Chemical Engineering and molecular biology students combined their skillsets to solve an open-ended water filtration problem presented jointly by Dr. Michelle Ammerman (Applied Biology) and Dr. Steven Nartker (Chemical Engineering) in each of their respective classes.
The premise: address biological problems in engineering projects and vice versa around the theme of examining the impact of microbes in environmental and industrial settings.
In groups, Chemical Engineering students were each asked to produce adequate water for one of the following purposes: cooling, potable, brewery, steam generation and irrigation. Using Flint river water as a base, students were responsible for designing a water filtration system to optimize the type of water that is required for their assigned purpose. Each of the water types have different standards and requirements based on its intended use.
“Water means microbes. If it’s wet, something can grow on it,” Ammerman said.
That’s where the Applied Biology students come in. The Chemical Engineering students were required to design a flow system for their particular water use after consulting with the applied biology students on the contents of the water. The Applied Biology students were the microbial consultants for the chemical engineering flow project.
“We wanted to hit on connections in a client-customer relationship,” Nartker said.
Therefore, engineering students were required to explain their process and problems to the Applied Biology consultants and together derive a solution to purify the water for each purpose.
“We are trying to teach students collaboration and the idea that you might not know everything but you need to be able to communicate your needs to individuals from other disciplines,” Ammerman said.
Ammerman, in partnership with Nartker, Dr. Cheryl Samaniego (Applied Biology) and Dr. Jonathan Wenzel (Chemical Engineering), along with other distinguished faculty members in multiple departments at Kettering University have received about $40,000 each, for a total of $240,000 over the last two years, from the Kern Entrepreneurial Engineering Network (KEEN) to embed and incorporate various aspects of innovation and entrepreneurship mindset into their individual engineering and science courses. Additionally, Kettering granted six internal topical grants valued at $7,500 each to faculty who creatively infuse entrepreneurial elements in their classrooms.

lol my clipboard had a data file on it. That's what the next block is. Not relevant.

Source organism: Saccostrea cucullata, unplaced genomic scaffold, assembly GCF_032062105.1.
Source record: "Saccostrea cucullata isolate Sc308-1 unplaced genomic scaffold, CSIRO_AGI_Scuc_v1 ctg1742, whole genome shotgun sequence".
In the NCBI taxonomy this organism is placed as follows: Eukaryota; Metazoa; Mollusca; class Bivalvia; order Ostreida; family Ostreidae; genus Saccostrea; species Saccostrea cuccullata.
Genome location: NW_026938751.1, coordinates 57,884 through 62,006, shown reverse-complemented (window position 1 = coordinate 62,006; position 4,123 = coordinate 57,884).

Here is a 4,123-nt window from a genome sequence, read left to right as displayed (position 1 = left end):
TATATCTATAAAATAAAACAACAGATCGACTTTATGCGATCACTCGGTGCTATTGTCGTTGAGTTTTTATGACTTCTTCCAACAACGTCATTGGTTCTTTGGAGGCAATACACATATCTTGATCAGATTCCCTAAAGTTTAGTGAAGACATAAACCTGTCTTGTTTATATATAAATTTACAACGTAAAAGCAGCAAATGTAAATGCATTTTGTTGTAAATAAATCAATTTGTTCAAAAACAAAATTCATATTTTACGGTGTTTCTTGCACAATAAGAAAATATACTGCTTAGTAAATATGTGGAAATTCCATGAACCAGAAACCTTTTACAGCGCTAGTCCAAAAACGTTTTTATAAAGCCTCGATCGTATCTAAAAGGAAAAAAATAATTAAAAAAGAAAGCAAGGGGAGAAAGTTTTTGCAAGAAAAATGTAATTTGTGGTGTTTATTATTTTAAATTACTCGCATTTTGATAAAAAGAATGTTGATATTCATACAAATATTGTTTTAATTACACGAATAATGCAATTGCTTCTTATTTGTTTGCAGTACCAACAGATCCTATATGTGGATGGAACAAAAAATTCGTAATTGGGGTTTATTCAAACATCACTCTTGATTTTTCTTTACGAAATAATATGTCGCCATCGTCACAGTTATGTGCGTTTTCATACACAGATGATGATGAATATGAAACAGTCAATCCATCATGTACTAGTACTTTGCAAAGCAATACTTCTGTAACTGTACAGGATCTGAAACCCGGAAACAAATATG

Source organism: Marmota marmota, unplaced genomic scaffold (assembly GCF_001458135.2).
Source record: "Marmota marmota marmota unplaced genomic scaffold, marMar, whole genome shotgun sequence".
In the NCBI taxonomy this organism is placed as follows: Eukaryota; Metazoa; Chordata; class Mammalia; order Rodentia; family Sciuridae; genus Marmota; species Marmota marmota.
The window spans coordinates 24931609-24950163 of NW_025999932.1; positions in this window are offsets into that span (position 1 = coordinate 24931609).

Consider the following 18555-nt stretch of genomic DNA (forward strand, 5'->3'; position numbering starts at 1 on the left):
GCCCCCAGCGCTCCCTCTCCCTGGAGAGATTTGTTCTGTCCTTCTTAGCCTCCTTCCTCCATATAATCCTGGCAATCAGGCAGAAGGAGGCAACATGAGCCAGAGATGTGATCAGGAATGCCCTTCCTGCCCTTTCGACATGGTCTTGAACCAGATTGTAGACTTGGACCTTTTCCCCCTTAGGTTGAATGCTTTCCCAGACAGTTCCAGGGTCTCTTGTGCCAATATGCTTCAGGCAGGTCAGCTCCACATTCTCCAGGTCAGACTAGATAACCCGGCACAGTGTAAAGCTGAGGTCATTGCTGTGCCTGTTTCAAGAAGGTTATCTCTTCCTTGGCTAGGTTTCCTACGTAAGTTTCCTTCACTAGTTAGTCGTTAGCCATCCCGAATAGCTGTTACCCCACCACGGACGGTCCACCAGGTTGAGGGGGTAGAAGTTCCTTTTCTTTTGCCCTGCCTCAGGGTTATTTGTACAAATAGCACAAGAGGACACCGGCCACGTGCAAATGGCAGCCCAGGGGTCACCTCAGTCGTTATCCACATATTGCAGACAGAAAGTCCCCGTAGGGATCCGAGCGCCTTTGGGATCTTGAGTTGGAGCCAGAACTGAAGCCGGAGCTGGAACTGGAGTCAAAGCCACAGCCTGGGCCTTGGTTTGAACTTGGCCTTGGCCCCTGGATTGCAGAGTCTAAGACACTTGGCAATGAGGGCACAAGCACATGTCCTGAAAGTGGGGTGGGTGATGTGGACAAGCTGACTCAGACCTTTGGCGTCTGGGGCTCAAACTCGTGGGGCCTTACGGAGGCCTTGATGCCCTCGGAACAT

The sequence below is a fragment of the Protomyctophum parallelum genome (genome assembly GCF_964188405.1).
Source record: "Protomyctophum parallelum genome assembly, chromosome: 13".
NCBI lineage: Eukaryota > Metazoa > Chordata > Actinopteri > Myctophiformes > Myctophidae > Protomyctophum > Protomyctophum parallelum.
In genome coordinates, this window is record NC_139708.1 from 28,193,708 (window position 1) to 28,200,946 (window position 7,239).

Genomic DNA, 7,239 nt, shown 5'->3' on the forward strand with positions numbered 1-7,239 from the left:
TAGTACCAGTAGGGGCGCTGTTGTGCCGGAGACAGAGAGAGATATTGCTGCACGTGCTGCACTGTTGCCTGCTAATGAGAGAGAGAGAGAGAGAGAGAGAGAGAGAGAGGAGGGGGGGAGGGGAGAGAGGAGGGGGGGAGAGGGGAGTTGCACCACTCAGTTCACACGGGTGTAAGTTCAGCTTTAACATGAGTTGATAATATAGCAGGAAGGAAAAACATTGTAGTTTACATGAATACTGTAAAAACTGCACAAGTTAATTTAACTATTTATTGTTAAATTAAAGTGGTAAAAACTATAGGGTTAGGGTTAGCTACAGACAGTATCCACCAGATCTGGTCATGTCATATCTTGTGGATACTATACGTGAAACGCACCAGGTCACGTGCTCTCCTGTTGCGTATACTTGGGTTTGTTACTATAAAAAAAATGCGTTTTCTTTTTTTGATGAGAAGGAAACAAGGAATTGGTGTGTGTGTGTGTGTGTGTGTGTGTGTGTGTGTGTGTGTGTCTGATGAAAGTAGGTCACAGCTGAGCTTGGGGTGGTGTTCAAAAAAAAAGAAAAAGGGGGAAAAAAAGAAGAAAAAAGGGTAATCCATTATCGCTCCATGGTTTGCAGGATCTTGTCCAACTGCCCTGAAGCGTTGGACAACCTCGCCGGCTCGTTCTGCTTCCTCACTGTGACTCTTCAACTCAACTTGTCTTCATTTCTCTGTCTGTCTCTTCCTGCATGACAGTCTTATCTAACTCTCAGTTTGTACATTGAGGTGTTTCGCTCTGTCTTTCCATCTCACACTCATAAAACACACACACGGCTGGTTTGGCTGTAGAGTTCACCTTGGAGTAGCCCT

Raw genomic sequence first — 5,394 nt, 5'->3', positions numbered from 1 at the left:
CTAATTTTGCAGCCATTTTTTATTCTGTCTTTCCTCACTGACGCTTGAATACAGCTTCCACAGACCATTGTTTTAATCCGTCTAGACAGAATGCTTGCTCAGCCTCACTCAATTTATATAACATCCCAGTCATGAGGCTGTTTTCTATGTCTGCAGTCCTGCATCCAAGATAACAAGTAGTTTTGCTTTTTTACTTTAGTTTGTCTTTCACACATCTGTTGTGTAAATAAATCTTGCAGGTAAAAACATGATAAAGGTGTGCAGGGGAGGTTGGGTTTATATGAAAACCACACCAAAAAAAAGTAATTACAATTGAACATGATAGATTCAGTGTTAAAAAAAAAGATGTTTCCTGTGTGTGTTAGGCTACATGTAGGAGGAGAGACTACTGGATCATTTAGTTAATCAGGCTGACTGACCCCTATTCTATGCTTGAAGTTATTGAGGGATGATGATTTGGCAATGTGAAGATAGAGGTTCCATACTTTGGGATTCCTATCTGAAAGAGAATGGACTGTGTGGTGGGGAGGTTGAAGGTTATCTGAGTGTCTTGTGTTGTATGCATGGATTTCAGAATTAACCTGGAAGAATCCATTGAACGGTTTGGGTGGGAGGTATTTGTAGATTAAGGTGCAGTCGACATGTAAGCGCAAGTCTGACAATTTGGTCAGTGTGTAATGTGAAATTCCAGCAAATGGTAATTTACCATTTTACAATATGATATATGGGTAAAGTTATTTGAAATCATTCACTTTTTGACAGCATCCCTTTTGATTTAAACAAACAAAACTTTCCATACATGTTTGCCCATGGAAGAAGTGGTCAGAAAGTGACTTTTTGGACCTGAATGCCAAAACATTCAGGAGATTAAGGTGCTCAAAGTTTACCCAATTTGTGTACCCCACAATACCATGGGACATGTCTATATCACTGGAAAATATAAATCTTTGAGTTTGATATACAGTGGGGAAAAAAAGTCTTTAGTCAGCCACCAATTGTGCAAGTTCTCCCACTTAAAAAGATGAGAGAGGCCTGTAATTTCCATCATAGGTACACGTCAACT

“This project fits with the entrepreneurship model because an entrepreneur is a person facing new challenges and finding ways to get through them,” Ammerman said.
The jointly developed project by Ammerman and Nartker focuses on expanding students’ curiosity by presenting and open-ended problem and creating connections for students with their peers in other fields. The students who participated in the project found it beneficial to work with students in another discipline with whom they weren’t familiar because it realistically resembled a customer-client relationship in the real world. Next term, Samaniego and Wenzel will continue this project jointly and with their respective applied biology and chemical engineering classes.
“Our goal as an institution is to help students develop an entrepreneurial mindset regardless of their choice of major,” said Dr. Massoud Tavakoli, professor of Mechanical Engineering and Director of the Innovation to Entrepreneurship program at Kettering. “Whether it’s an engineering, biomedical science, business or liberal studies classroom – we want to make sure that it includes an entrepreneurial tilt so our students can develop a mindset that focuses on identifying opportunities for creating value for the world around them using the technologies that they learn and use every day.”